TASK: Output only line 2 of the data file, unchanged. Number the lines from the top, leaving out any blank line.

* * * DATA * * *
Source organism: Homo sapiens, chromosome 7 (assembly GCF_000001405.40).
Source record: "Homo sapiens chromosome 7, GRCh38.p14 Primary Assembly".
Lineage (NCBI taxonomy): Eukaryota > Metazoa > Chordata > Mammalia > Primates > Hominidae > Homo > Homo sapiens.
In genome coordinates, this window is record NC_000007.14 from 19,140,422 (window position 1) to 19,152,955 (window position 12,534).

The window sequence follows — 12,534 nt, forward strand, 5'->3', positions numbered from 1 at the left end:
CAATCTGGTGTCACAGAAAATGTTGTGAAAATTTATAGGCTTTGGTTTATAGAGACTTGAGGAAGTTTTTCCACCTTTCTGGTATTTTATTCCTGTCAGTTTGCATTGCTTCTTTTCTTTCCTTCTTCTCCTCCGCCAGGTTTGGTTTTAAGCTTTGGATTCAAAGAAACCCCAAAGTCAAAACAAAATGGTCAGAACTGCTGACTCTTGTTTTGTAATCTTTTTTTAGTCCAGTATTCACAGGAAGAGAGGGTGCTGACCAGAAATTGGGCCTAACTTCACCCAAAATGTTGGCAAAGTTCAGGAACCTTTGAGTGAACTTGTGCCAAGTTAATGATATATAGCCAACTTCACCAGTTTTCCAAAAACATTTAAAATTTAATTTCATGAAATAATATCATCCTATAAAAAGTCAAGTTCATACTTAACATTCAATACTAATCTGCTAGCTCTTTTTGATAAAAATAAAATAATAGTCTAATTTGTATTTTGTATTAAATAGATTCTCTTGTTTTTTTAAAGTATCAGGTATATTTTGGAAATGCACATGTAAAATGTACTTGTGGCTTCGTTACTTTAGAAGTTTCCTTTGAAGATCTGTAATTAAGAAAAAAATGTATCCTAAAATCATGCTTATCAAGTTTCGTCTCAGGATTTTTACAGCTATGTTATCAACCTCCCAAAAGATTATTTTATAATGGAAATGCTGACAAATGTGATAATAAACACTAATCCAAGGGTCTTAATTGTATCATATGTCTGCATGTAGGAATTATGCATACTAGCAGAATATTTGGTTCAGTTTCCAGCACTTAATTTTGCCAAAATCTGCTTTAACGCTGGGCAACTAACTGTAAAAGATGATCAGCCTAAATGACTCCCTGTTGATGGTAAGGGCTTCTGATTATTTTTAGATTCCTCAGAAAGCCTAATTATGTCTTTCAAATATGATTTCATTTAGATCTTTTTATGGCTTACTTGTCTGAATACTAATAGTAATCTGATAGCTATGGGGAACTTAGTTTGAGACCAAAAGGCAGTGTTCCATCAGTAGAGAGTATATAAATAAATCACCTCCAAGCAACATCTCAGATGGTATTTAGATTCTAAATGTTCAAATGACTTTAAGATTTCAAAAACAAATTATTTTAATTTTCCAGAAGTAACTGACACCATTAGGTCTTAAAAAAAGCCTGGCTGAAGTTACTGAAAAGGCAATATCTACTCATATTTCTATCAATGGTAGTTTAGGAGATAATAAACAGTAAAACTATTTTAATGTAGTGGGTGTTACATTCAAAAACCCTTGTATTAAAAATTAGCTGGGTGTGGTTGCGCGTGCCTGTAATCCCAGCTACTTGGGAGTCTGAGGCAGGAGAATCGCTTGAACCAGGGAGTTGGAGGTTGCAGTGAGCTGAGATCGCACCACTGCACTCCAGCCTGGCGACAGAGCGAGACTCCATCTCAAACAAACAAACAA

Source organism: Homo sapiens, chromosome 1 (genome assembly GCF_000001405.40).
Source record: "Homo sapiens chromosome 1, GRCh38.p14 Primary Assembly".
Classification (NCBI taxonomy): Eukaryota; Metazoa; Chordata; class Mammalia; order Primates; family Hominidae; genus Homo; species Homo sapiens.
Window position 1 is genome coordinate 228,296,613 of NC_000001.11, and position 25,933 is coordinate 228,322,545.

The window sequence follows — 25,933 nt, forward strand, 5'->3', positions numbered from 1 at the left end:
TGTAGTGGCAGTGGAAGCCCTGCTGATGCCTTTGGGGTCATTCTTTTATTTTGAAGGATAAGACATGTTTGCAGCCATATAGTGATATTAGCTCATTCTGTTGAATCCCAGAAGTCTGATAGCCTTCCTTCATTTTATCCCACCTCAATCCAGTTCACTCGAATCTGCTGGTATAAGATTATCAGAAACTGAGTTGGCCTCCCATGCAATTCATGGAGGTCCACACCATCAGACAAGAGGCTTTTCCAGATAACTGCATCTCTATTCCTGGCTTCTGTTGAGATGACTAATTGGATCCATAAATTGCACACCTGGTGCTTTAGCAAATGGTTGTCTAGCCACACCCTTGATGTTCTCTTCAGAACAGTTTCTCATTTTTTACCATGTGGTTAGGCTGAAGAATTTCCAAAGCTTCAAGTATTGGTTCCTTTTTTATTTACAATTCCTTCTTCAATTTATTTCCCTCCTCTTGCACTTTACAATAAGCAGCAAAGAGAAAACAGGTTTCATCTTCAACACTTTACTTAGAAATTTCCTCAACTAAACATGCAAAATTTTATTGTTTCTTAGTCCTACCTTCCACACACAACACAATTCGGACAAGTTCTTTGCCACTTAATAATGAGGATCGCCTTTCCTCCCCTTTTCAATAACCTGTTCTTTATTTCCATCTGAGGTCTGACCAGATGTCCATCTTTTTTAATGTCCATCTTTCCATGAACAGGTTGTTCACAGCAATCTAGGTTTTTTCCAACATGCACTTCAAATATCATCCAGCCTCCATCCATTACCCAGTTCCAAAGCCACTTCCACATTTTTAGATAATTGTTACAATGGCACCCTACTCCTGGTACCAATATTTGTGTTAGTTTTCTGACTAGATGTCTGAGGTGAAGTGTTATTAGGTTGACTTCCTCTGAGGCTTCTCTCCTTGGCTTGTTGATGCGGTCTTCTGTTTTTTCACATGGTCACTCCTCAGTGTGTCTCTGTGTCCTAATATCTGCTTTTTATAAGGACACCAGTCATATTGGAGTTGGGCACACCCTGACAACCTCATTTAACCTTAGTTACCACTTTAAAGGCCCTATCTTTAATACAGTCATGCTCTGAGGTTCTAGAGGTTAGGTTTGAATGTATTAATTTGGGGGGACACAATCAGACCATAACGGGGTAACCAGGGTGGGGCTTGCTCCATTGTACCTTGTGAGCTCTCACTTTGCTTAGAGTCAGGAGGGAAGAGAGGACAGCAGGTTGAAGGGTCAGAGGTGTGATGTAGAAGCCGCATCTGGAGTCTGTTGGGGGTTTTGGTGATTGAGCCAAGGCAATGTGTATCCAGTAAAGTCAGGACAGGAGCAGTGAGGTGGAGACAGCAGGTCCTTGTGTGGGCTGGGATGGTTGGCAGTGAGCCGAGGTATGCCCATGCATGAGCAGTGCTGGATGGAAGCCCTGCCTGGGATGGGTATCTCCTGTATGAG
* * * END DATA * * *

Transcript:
Source record: "Homo sapiens chromosome 7, GRCh38.p14 Primary Assembly".